2 Corinthians 8

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2 Corinthians 8
P46.jpg
A folio of Papyrus 46 (written ca. AD 200), containing 2 Corinthians 11:33-12:9. This manuscript contains almost complete parts of the whole Pauline epistles.
Book Second Epistle to the Corinthians
Bible part New Testament
Order in the Bible part 8
Category Pauline epistles

2 Corinthians 8 is the eighth chapter of the Second Epistle to the Corinthians in the New Testament of the Christian Bible. It is authored by Paul the Apostle and Saint Timothy.[1][2] This chapter, and the next one, "are devoted entirely to the topic of generous giving".[3]

Text[edit]

Structure[edit]

The New King James Version organises this chapter as follows:

Cross reference[edit]

Verse 9[edit]

New King James Version

For you know the grace of our Lord Jesus Christ, that though He was rich, yet for your sakes He became poor, that you through His poverty might become rich.[4]
  • For ye know the grace of our Lord Jesus

This is a new argument, and a very forcible one to engage to liberality, taken from the wonderful grace and love of Christ, displayed in his state of humiliation towards his people; which is well known to all them that have truly believed in Christ; of this they are not and cannot be ignorant, his love, good will, and favour are so manifest; there are such glaring proofs of it in his incarnation, sufferings, and death, that leave no room for any to doubt of it:[5]

  • that though he was rich;

in the perfections of his divine nature, having the fulness of the Godhead in him, all that the Father has, and so equal to him; such as eternity, immutability, infinity and immensity, omnipresence, omniscience, omnipotence in the works of his hands, which reach to everything that is made, the heavens, the earth, the sea, and all that in them are, things visible and invisible; in his universal empire and dominion over all creature; and in those large revenues of glory, which are due to him from them all; which riches of his are underived from another, incommunicable to another, and cannot be lost:[5]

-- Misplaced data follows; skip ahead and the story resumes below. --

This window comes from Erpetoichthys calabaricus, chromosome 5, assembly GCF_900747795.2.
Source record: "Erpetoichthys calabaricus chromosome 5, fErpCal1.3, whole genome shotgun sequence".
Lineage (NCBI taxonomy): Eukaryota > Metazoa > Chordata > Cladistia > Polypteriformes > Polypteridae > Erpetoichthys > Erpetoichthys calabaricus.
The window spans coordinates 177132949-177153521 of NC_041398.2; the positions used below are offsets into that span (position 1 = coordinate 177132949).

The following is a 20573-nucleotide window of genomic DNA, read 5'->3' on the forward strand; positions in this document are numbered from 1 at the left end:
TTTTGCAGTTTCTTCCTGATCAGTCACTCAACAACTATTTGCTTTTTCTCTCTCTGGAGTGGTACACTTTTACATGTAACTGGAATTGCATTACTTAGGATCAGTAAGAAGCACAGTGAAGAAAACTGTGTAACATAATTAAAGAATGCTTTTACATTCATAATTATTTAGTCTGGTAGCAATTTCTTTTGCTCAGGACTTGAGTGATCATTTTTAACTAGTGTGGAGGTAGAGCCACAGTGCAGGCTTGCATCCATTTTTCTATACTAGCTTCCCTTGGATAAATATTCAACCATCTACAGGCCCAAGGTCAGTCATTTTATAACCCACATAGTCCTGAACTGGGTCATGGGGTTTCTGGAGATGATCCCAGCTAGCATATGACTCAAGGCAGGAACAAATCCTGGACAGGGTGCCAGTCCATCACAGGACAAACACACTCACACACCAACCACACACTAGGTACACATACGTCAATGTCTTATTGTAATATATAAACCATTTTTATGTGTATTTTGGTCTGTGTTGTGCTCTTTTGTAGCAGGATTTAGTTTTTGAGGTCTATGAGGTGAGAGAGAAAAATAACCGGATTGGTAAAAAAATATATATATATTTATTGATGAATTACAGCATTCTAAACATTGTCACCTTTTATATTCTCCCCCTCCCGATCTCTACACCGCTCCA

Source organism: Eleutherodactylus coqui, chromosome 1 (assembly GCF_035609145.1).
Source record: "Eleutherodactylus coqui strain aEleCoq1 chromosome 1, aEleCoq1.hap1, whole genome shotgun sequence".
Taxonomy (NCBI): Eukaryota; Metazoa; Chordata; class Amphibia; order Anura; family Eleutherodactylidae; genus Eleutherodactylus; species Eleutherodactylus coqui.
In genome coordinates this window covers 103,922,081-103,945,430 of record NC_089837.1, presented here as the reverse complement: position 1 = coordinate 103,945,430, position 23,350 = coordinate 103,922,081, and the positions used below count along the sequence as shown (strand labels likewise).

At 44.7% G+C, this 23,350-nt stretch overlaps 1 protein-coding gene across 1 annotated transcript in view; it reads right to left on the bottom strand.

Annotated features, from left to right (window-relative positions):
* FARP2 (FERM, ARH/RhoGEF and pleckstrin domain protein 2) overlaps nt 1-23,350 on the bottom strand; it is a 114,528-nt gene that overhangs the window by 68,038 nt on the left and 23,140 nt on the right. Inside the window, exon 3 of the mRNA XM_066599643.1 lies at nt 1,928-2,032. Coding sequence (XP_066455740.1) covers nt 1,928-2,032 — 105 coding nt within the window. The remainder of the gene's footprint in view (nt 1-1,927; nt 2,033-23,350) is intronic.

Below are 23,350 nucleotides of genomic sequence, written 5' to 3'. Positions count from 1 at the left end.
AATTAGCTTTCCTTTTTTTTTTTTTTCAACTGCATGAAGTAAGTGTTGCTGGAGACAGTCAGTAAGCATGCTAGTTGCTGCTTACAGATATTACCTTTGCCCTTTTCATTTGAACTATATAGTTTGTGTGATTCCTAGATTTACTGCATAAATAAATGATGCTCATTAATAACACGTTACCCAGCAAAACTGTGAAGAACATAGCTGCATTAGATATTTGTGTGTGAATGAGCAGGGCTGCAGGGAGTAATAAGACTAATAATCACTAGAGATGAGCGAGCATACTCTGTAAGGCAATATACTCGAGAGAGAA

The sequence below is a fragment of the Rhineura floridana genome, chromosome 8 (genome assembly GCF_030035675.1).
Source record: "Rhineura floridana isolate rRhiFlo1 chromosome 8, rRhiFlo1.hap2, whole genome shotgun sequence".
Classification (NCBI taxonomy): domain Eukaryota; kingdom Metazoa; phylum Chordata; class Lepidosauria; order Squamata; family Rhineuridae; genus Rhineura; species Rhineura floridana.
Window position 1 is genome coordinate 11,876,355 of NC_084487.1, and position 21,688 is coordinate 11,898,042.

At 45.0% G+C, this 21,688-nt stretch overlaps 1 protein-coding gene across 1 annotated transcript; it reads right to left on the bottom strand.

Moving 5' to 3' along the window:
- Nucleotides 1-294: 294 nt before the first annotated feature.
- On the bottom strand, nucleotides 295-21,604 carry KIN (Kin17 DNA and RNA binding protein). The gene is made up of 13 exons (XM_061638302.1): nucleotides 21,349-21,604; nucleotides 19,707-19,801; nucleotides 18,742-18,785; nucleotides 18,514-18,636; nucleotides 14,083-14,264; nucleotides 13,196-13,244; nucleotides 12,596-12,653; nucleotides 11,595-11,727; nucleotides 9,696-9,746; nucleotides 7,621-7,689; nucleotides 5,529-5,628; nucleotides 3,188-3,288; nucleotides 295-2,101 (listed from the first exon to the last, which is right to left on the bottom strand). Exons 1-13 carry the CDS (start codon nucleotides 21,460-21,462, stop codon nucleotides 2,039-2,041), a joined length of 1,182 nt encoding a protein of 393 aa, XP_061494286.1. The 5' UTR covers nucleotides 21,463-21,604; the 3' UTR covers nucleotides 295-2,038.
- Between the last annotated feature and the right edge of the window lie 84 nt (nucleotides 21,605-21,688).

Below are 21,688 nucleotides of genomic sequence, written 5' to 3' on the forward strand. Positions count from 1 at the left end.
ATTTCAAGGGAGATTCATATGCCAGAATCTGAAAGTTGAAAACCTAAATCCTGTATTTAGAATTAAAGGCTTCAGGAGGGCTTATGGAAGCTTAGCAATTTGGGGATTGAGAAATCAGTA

• yet for your sakes he became poor;

by assuming human nature, with all its weaknesses and imperfections excepting sin; he appeared in it not as a lord, but in the form of a servant; he endured in it a great deal of reproach and shame, and at last death itself; not that by becoming man he ceased to be God, or lost his divine perfections, thought these were much hid and covered from the view of man; and in his human nature he became the reverse of what he is in his divine nature, namely, finite and circumscriptible, weak and infirm, ignorant of some things, and mortal; in which nature also he was exposed to much meanness and outward poverty; he was born of poor parents, had no liberal education, was brought up to a trade, had not where to lay his head, was ministered to by others of their substance, and had nothing to bequeath his mother at his death, but commits her to the care of one of his disciples; all which fulfilled the prophecies of him, that he should be (ld) and (yne), "poor" and "low", ( Psalms 41:1 ) ( Zechariah 9:9). The persons for whom he became so, were not the angels, but elect men; who were sinners and ungodly persons, and were thereby become bankrupts and beggars: the end for which he became poor for them was,[5]

  • that they through his poverty might be rich;

not in temporals, but in spirituals; and by his obedience, sufferings, and death in his low estate, he has paid all their debts, wrought out a robe of righteousness, rich and adorned with jewels, with which he clothes them, and through his blood and sacrifice has made them kings and priests unto God. They are enriched by him with the graces of his Spirit; with the truths of the Gospel, comparable to gold, silver, and precious stones; with himself and all that he has; with the riches of grace here, and of glory hereafter. These are communicable from him, though unsearchable, and are solid and substantial, satisfying, lasting, and for ever. Now if this grace of Christ will not engage to liberality with cheerfulness, nothing will.[5]

Collection for the Judean Saints[edit]

"Next to his ministry of preaching to the Gentiles, Paul's most important activity during his ministry was to collect money for the poor [believers] in Jerusalem."[3] Paul confirms in Galatians 2:10 that this was a part of his ministry which he considered important and endorsed by the leaders of the church in Jerusalem.

See also[edit]

References[edit]

  1. ^ Halley, Henry H. Halley's Bible Handbook: an Abbreviated Bible Commentary. 23rd edition. Zondervan Publishing House. 1962.
  2. ^ Holman Illustrated Bible Handbook. Holman Bible Publishers, Nashville, Tennessee. 2012.
  3. ^ a b Buls, H. H., Buls' Notes: 2 Corinthians 8:1-9; 13-14, accessed 5 September 2017
  4. ^ 2 Corinthians 8:9
  5. ^ a b c d John Gill's Exposition of the Entire Bible, 2 Corinthians 8:9

External links[edit]